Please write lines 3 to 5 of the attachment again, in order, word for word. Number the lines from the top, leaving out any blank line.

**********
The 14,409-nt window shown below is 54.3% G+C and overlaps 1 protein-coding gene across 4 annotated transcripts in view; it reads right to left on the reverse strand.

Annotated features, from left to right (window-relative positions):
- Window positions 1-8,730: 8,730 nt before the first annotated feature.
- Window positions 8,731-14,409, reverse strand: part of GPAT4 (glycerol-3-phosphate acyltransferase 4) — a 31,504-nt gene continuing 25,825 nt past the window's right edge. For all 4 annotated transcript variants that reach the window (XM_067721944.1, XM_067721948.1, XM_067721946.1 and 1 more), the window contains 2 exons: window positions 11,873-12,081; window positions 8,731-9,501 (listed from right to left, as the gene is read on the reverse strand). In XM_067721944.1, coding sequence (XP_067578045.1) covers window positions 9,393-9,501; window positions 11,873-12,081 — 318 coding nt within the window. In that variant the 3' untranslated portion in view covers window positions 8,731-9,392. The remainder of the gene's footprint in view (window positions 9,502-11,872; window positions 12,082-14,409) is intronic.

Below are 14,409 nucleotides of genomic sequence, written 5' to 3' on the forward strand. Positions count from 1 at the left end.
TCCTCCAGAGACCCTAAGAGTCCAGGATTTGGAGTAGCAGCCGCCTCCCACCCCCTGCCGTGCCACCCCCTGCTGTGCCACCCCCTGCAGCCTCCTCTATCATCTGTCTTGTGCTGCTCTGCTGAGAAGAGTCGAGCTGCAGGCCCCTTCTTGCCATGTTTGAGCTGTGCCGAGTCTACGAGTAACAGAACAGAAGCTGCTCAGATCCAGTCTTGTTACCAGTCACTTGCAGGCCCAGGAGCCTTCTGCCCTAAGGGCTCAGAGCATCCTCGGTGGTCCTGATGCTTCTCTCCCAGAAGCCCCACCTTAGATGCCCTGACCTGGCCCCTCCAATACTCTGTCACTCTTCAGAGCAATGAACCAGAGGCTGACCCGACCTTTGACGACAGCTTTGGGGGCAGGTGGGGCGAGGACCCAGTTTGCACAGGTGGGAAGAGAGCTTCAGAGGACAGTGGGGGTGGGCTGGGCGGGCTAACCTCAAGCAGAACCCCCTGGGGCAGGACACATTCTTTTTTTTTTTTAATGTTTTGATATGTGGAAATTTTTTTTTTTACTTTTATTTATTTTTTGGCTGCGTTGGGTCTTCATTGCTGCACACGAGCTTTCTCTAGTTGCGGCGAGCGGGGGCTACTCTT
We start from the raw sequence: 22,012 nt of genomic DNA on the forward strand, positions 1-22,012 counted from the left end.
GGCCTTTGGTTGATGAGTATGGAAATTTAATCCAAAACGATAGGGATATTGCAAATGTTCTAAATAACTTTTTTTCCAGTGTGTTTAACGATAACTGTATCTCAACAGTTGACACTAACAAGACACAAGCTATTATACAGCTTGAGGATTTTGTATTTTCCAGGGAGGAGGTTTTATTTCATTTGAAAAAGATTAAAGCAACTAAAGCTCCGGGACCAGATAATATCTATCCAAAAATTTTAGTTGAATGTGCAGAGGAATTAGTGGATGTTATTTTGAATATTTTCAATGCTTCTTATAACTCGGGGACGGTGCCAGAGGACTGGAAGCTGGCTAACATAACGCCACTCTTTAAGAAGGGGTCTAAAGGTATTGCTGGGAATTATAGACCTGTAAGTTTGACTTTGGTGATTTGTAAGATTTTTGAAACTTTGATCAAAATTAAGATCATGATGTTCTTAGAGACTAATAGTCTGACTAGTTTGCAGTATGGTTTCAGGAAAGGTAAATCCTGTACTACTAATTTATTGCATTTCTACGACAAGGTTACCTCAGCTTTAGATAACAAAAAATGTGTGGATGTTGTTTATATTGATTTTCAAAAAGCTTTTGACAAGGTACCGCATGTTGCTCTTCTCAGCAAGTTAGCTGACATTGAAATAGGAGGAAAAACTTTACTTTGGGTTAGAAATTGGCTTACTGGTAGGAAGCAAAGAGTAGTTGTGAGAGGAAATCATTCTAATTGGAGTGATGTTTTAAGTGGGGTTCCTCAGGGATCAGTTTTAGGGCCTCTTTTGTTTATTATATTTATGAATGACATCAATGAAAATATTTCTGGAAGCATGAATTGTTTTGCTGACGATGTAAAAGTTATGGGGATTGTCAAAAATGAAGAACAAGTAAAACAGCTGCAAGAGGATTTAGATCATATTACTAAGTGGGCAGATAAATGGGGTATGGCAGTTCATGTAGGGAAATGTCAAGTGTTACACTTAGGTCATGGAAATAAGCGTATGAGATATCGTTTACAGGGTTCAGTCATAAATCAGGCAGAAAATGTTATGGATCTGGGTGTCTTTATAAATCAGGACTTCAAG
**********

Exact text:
- Window positions 1-8,730: 8,730 nt before the first annotated feature.
- Window positions 8,731-14,409, reverse strand: part of GPAT4 (glycerol-3-phosphate acyltransferase 4) — a 31,504-nt gene continuing 25,825 nt past the window's right edge. For all 4 annotated transcript variants that reach the window (XM_067721944.1, XM_067721948.1, XM_067721946.1 and 1 more), the window contains 2 exons: window positions 11,873-12,081; window positions 8,731-9,501 (listed from right to left, as the gene is read on the reverse strand). In XM_067721944.1, coding sequence (XP_067578045.1) covers window positions 9,393-9,501; window positions 11,873-12,081 — 318 coding nt within the window. In that variant the 3' untranslated portion in view covers window positions 8,731-9,392. The remainder of the gene's footprint in view (window positions 9,502-11,872; window positions 12,082-14,409) is intronic.

Below are 14,409 nucleotides of genomic sequence, written 5' to 3' on the forward strand. Positions count from 1 at the left end.